Over the decade spanning 1997 to 2007, nearly 2,000 recommendations for improving Washington’s child welfare system were issued by boards, commissions, task forces and other bodies dedicated to protecting and supporting our state’s most vulnerable children and youth. In 2008, the Center developed a categorized, searchable database of those recommendations, identified from more than 250 reports issued by government panels, nonprofit organizations and advocacy groups. Our goal was to identify and encourage action on the viable recommendations while improving accountability for follow-through.
This in-depth analysis both honors and respects the 10 years of thoughtful work that occurred in the past while also providing a focal point for aligning collaborative work for the future. The far-ranging recommendations are both specific and broad, innovative and traditional, outcome-based and program-focused. Many are intended to improve the way in which service is delivered, while others center on prevention and early intervention. Virtually no aspect of the system – from families to courts to social services and beyond – is exempt from examination.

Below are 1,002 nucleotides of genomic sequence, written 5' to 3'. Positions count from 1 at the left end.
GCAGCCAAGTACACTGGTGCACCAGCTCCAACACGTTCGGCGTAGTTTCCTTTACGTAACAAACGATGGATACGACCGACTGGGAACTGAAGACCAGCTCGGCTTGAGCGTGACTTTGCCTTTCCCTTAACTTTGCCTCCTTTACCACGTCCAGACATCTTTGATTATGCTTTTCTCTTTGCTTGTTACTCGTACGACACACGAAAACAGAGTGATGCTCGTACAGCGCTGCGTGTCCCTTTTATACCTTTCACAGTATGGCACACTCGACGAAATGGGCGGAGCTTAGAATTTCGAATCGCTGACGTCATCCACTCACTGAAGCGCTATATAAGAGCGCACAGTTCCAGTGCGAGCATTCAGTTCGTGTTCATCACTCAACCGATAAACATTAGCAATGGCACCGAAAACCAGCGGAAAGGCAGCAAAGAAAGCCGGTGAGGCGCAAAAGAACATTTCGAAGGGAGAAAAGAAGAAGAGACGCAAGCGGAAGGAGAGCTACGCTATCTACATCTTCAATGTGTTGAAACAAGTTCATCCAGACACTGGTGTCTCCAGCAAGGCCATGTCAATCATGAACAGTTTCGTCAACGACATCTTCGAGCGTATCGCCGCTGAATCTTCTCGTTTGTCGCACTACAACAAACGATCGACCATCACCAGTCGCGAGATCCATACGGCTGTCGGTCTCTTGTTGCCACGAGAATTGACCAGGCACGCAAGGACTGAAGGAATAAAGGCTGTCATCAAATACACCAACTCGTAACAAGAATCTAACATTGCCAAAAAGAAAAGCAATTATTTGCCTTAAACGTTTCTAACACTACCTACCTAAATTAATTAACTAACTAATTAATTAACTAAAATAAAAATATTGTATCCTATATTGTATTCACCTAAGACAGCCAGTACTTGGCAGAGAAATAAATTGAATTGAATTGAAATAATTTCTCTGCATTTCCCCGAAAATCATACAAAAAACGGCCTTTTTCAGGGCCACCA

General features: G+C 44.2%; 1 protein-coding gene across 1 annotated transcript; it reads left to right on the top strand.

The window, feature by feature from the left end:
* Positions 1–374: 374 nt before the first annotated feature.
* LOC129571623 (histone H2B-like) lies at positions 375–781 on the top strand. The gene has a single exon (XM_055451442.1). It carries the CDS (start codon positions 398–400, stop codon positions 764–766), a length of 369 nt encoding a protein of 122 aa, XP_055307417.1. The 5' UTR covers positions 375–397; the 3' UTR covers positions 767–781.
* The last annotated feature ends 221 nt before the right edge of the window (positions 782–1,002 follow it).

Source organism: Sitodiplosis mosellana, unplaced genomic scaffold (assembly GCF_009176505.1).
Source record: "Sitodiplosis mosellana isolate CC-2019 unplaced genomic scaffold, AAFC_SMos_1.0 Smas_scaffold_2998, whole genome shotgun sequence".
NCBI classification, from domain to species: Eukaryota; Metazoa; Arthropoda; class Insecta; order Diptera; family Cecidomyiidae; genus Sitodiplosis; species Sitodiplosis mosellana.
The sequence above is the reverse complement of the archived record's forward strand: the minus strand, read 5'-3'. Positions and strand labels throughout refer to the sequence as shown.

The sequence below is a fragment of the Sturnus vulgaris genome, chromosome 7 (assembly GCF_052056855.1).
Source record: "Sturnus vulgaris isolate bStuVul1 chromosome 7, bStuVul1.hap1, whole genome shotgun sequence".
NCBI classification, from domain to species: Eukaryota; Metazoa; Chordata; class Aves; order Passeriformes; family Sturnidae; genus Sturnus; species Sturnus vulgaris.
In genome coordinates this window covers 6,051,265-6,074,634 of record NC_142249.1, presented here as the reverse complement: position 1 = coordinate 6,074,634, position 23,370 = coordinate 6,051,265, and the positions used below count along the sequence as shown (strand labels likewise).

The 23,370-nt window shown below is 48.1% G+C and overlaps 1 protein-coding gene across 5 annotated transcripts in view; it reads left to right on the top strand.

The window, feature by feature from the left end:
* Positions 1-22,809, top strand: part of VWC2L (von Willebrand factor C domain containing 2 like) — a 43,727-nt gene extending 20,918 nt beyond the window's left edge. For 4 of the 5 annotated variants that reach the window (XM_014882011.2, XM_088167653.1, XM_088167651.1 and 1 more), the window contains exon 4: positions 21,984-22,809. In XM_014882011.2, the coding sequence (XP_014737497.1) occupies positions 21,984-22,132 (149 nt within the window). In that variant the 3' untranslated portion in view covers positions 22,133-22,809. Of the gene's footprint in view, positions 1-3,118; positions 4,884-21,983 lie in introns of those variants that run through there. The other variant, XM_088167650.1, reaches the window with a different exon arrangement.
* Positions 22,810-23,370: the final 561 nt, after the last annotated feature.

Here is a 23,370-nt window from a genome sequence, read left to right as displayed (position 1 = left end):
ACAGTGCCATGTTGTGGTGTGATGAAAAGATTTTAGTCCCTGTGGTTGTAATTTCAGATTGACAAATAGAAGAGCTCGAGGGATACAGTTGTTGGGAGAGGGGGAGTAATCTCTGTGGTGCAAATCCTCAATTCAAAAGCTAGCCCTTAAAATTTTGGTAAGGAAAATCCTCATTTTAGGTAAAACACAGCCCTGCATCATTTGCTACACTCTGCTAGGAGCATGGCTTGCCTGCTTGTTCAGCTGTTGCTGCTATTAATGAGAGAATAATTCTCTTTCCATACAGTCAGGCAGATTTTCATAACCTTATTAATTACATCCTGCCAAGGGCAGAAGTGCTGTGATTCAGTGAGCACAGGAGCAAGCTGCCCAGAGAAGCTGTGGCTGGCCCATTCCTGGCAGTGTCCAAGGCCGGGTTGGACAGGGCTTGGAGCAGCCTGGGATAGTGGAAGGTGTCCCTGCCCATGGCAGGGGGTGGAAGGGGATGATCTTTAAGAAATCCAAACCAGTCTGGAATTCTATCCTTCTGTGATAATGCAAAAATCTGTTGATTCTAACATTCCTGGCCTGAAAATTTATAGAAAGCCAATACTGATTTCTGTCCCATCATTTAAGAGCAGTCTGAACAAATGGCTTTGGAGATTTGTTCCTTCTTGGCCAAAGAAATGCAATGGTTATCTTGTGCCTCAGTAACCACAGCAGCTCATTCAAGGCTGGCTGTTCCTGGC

In the next phase of the project, the Center will concentrate on recommended reforms in four categories– adolescents, court processes, funding and organization – to identify those reforms not yet fully implemented. In 2009, three summit meetings wtih key decision makers were held and commitments were made for the implementation of viable recommendations, planning collaborative next steps completed, and agreement was reached on accountability for follow-through.
We are making this database available online, by application, for research and policy review purposes. Learn more about the database.